The album’s cast of characters includes Therese of Lisieux, Mother Teresa, and St. Francis
When you can remember how far off you were when God found you, your own conversion stands as a testimony to God and mercy, but it also gives you a way to relate to other people. — Matt Maher
The garage-turned-studio behind Matt Maher’s home became of haven of reflection, and the church’s broad array of characters would there become the fuel of that reflection: “I naturally started gravitating toward writings and quotes from people having experienced the tension between certainty and mystery,” shares Maher.
He began saving these prayers, quotes and excerpts while also studying prophetic voices who significantly impacted the history of the church – believers who wrestled with matters of faith, who challenged the status quo and left marked legacies.
And this short list of difference makers would eventually come together to form the content of his latest album Saints & Sinners.
St. Teresa of Calcutta
The song “Firelight” is inspired by one of the Church’s newest saints, Mother Teresa of Calcutta. Maher was inspired by Mother Teresa’s experience of darkness and a particular quote from the Albanian nun: “If I ever do become a saint, I will surely be one of darkness. For I will not be content to roam the streets of heaven while there’s one soul who still longs for God.”
“Her quote captures that hunger of a person, who in the midst of struggle, still loves the marginalized and still loves the oppressed,” shares Maher. “The song is a cry to God, a frail prayer, asking Him to shine through our disillusionment and light the way in the darkness.”
“Instrument” finds it inspiration in St. Francis. Maher writes, “The prayer of St. Francis is a huge source of inspiration in my life. It’s such a simple and beautiful prayer. It was written in France and attributed to St. Francis because it seemed to have his character and the dynamic of his spirituality…The chorus is inspired by the song that St. Francis actually did write, which was ‘All Creatures of Our God and King,’ in which there is a recurring line that says, ‘Oh praise Him.’”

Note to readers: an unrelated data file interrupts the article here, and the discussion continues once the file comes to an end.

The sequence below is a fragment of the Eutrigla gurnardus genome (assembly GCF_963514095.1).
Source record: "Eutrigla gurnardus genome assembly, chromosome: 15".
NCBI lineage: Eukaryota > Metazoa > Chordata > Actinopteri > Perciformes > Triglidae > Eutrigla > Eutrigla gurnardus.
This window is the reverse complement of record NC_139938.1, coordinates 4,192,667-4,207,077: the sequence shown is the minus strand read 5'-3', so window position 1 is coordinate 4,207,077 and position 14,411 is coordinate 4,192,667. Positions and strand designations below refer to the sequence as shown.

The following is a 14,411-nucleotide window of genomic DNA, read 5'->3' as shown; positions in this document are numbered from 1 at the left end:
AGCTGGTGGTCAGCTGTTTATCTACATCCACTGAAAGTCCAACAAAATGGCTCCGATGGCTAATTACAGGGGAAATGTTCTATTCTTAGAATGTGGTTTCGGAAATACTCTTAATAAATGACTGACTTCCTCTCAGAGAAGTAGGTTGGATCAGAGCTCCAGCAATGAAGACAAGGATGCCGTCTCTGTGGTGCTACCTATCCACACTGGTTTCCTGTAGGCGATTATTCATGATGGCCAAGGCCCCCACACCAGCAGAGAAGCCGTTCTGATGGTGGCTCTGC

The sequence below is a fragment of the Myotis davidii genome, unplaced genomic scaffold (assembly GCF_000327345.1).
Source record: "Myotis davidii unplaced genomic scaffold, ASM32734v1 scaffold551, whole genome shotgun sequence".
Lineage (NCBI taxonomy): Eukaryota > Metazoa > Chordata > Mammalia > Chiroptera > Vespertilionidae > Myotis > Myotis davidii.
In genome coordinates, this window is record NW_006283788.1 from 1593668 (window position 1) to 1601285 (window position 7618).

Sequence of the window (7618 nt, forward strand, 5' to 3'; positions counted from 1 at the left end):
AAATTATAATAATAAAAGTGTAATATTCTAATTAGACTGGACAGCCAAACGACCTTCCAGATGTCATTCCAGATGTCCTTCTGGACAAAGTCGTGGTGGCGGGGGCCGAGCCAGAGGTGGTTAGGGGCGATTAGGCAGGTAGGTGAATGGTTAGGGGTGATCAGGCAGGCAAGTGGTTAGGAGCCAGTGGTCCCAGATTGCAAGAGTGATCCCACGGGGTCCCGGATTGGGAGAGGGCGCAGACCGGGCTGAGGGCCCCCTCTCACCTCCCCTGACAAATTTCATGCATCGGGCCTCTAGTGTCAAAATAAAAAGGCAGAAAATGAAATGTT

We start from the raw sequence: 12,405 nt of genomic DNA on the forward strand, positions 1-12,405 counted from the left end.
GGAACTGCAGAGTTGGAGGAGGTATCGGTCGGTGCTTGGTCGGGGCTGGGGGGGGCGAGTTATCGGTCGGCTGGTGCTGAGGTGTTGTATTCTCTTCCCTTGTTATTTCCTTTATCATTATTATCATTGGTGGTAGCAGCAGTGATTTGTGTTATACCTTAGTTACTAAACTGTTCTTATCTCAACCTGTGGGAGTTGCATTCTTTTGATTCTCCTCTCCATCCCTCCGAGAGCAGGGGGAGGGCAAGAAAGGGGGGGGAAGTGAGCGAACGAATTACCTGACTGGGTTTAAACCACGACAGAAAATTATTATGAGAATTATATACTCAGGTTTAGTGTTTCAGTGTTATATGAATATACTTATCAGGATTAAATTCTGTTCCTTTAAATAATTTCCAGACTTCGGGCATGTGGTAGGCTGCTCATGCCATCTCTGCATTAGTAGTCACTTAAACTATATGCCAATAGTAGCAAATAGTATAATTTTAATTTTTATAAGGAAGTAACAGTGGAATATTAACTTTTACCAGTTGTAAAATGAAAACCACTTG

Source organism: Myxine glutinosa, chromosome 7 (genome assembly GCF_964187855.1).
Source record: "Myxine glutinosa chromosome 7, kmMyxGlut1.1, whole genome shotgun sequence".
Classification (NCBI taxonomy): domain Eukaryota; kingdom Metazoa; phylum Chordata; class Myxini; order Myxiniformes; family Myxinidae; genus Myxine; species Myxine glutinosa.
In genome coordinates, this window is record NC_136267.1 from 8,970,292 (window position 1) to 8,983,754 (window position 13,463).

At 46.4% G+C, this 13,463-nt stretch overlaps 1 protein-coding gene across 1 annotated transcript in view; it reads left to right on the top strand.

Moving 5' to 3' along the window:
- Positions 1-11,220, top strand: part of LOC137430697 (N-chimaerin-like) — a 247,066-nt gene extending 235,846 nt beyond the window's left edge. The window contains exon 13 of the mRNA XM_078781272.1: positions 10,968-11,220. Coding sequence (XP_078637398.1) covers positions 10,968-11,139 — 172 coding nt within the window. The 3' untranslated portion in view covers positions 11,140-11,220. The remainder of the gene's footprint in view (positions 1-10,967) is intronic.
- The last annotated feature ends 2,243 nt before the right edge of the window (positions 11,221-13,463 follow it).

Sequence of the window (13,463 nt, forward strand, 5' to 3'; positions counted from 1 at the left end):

St. Therese of Lisieux
The song “Everything is Grace” comes from one of Maher’s favorite saints, the little flower, Therese of Lisieux. He recalls a quote from the spiritual giant: “‘Everything is grace. Everything is a direct result of the Father’s love for us. So no matter the difficulties you face, however trivial or serious, they’re basically all an opportunity.’ You reach a point in your journey where all of a sudden things start going wrong in life and it’s OK. Everything is grace,” explains Maher. “Everything is an opportunity. Eleven years ago, I wrote ‘Your Grace is Enough,’ and 11 years later, it’s still the case.”
And the sinners?
After all, the album is called Saints & Sinners. Maher has found that while we all come from different backgrounds, amass a range of experiences and even harbor conflicting opinions, the one thing that always binds us together is our humanity. “It’s the sinful side of me that helps me identify with other broken people and not see myself as better. Christianity doesn’t make me better than anybody else,” he contends.
“The process of being transformed is sometimes a really mess process. When you can remember how far off you were when God found you, your own conversion stands as a testimony to God and mercy, but it also gives you a way to relate to other people.” After all, we were created by a loving God who designed us for a greater purpose. We are each on the pilgrimage of searching out that purposed, being transformed, saints and sinners.